Mechanical Factors and Vascular Biology

  • Alain Tedgui
  • Stéphanie Lehoux
  • Bernard Levy
Part of the Basic Science for the Cardiologist book series (BASC, volume 1)


Blood vessels are permanently subjected to mechanical forces in the form of stretch, which, due to the pulsatile nature of blood flow, exposes vessels to cyclic mechanical strain, and shear stress. Blood pressure is the major determinant of vessel stretch. It creates radial and tangential forces which counteract the effects of intraluminal pressure, and which affect all cell types in the vessel. In comparison, fluid shear stress results from the friction of blood against the vessel wall, and it acts in parallel to the vessel surface. Accordingly, shear is sensed principally by endothelial cells, strategically located at the interface between the blood and the vessel wall. Alterations in stretch or shear stress invariably produce transformations in the vessel wall that will aim to accommodate the new conditions and to ultimately restore basal levels of tensile stress and shear stress [1, 2, 3]. Hence, while acute changes in stretch or shear stress correlate with transient adjustments in vessel diameter, mediated through release of vasoactive agonists or change in myogenic tone, chronically altered mechanical forces usually instigate important adaptive alterations of vessel wall shape and composition. The concept of vascular remodeling has therefore been used to describe the transformations that occur in vessels undergoing mechanical stresses.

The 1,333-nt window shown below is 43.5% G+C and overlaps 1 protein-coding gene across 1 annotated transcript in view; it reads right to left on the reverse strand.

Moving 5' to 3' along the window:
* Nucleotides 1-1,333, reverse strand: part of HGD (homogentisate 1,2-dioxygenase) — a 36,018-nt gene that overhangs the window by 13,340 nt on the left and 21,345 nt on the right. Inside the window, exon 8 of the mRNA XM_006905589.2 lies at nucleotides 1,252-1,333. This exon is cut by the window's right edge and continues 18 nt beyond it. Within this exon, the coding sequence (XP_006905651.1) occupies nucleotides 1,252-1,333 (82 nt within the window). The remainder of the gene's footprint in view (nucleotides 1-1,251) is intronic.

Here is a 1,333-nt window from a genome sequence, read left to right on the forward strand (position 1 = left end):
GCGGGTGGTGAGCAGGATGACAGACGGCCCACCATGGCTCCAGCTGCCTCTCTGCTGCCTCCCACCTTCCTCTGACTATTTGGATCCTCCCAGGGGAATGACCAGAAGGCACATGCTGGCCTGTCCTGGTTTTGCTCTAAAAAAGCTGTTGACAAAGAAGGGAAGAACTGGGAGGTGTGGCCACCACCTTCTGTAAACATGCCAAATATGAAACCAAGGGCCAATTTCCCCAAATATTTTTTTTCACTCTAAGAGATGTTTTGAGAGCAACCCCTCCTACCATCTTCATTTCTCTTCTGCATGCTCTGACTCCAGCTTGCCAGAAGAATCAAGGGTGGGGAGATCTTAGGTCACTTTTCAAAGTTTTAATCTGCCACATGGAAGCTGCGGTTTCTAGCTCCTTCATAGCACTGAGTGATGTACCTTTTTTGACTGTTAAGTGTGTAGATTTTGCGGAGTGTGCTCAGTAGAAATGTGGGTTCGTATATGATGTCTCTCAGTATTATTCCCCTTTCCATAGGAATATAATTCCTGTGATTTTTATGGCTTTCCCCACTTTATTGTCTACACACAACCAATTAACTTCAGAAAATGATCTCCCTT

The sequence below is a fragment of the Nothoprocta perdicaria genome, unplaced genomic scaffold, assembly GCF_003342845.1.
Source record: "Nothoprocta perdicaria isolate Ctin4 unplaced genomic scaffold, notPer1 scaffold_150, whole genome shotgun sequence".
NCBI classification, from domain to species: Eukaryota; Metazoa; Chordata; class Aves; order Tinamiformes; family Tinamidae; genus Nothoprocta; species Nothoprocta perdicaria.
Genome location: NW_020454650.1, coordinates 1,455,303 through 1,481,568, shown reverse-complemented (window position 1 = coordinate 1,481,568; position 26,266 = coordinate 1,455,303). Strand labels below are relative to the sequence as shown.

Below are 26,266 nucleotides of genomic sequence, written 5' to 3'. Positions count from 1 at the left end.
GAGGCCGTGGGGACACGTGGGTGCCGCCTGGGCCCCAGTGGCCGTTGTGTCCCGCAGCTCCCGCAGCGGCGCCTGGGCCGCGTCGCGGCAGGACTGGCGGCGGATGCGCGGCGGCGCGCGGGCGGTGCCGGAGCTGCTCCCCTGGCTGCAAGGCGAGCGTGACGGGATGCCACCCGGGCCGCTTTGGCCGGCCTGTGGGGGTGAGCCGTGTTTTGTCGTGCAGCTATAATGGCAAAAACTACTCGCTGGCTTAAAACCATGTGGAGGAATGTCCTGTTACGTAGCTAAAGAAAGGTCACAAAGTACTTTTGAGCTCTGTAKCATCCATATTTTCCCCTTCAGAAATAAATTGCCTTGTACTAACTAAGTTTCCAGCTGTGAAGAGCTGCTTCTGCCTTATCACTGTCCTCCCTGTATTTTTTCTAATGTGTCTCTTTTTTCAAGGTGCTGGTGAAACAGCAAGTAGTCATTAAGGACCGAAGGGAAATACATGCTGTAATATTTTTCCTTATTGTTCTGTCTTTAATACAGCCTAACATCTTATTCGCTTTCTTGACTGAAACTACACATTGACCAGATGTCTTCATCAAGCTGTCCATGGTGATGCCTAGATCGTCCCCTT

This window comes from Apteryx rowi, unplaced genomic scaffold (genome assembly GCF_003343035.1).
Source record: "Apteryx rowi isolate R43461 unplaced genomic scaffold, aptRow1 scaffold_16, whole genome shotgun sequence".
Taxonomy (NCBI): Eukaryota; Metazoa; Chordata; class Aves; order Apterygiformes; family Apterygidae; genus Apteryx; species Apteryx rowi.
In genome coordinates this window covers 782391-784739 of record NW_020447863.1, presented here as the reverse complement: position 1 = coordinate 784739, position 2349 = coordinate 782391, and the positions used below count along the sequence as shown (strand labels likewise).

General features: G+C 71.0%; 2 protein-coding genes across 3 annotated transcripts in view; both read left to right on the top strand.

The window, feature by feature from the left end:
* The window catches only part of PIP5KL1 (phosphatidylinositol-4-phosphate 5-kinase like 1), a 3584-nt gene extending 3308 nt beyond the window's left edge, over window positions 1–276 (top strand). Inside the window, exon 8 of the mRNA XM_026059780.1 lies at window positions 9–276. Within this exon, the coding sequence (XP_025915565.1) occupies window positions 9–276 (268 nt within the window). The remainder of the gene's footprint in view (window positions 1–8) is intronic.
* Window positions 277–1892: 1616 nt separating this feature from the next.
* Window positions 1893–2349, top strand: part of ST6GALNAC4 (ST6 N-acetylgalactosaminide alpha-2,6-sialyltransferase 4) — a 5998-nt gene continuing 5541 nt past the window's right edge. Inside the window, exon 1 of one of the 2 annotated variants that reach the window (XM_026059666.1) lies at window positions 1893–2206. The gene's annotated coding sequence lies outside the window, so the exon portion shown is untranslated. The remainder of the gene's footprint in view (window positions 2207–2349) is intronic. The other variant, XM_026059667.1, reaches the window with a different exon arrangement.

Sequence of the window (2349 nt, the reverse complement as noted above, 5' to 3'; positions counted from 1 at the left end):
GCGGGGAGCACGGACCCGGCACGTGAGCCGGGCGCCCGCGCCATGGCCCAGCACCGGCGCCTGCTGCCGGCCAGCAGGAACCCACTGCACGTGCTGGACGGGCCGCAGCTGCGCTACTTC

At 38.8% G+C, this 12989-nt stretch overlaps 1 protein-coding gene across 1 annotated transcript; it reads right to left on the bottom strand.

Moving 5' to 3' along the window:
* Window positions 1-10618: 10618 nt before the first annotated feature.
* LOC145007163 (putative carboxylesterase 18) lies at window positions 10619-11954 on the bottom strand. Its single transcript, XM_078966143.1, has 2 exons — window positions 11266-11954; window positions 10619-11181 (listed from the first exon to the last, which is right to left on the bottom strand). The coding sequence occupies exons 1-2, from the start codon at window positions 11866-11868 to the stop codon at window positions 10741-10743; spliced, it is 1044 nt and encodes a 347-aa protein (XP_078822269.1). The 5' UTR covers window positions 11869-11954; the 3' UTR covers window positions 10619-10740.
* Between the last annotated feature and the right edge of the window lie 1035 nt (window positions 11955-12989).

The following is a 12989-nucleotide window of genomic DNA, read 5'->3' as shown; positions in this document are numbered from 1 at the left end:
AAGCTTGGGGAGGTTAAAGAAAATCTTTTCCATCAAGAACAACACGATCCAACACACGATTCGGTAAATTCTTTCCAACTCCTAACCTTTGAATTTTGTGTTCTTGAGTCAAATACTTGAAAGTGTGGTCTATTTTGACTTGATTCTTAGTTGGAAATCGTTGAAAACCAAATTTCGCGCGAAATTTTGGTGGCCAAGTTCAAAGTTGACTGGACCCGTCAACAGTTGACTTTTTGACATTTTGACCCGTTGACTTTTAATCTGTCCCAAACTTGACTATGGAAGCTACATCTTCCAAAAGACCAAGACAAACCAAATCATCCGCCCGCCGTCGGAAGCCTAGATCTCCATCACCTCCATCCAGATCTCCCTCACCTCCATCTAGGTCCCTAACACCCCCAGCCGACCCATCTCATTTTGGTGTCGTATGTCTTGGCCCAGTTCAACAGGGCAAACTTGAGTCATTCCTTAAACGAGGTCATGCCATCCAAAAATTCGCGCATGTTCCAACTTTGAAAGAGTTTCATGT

Vascular Smooth Muscle Cell Wall Shear Stress Arterial Wall Focal Adhesion Kinase Focal Adhesion 
These keywords were added by machine and not by the authors. This process is experimental and the keywords may be updated as the learning algorithm improves.


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Copyright information

© Kluwer Academic Publishers 1999

Authors and Affiliations

  • Alain Tedgui
    • 1
  • Stéphanie Lehoux
    • 1
  • Bernard Levy
    • 1
  1. 1.Hôpital LariboisièreINSERM U141 and IFR CirculationParisFrance

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